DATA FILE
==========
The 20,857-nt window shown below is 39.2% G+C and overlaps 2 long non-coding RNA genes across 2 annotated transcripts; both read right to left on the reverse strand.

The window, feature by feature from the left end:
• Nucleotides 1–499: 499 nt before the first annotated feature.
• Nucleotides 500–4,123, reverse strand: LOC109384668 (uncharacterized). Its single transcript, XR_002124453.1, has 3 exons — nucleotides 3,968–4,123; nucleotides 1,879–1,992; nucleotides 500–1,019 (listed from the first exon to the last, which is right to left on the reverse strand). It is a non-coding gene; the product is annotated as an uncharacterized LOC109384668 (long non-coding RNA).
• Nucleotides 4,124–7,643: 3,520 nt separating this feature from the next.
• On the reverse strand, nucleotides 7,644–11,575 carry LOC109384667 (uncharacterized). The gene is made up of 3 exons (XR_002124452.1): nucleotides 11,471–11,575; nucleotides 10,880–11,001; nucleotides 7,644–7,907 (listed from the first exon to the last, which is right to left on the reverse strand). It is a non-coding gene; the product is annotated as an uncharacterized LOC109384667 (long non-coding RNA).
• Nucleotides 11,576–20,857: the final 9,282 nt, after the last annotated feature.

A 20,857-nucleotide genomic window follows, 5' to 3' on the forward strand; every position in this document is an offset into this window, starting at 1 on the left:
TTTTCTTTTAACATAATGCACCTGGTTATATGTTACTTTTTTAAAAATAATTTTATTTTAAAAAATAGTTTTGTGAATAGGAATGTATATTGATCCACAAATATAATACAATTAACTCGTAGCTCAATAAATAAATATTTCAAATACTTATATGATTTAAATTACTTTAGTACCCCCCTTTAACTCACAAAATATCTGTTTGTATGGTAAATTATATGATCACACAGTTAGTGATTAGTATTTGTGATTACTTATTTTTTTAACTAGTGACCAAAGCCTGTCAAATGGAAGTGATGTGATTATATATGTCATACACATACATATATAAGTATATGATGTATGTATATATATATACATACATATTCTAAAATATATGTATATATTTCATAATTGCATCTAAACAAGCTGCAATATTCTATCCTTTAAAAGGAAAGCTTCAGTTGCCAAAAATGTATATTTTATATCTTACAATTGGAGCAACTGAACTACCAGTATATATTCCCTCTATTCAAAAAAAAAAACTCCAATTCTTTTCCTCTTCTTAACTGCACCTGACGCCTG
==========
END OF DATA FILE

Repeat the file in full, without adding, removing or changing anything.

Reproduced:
The 20,857-nt window shown below is 39.2% G+C and overlaps 2 long non-coding RNA genes across 2 annotated transcripts; both read right to left on the reverse strand.

The window, feature by feature from the left end:
• Nucleotides 1–499: 499 nt before the first annotated feature.
• Nucleotides 500–4,123, reverse strand: LOC109384668 (uncharacterized). Its single transcript, XR_002124453.1, has 3 exons — nucleotides 3,968–4,123; nucleotides 1,879–1,992; nucleotides 500–1,019 (listed from the first exon to the last, which is right to left on the reverse strand). It is a non-coding gene; the product is annotated as an uncharacterized LOC109384668 (long non-coding RNA).
• Nucleotides 4,124–7,643: 3,520 nt separating this feature from the next.
• On the reverse strand, nucleotides 7,644–11,575 carry LOC109384667 (uncharacterized). The gene is made up of 3 exons (XR_002124452.1): nucleotides 11,471–11,575; nucleotides 10,880–11,001; nucleotides 7,644–7,907 (listed from the first exon to the last, which is right to left on the reverse strand). It is a non-coding gene; the product is annotated as an uncharacterized LOC109384667 (long non-coding RNA).
• Nucleotides 11,576–20,857: the final 9,282 nt, after the last annotated feature.

A 20,857-nucleotide genomic window follows, 5' to 3' on the forward strand; every position in this document is an offset into this window, starting at 1 on the left:
TTTTCTTTTAACATAATGCACCTGGTTATATGTTACTTTTTTAAAAATAATTTTATTTTAAAAAATAGTTTTGTGAATAGGAATGTATATTGATCCACAAATATAATACAATTAACTCGTAGCTCAATAAATAAATATTTCAAATACTTATATGATTTAAATTACTTTAGTACCCCCCTTTAACTCACAAAATATCTGTTTGTATGGTAAATTATATGATCACACAGTTAGTGATTAGTATTTGTGATTACTTATTTTTTTAACTAGTGACCAAAGCCTGTCAAATGGAAGTGATGTGATTATATATGTCATACACATACATATATAAGTATATGATGTATGTATATATATATACATACATATTCTAAAATATATGTATATATTTCATAATTGCATCTAAACAAGCTGCAATATTCTATCCTTTAAAAGGAAAGCTTCAGTTGCCAAAAATGTATATTTTATATCTTACAATTGGAGCAACTGAACTACCAGTATATATTCCCTCTATTCAAAAAAAAAAACTCCAATTCTTTTCCTCTTCTTAACTGCACCTGACGCCTG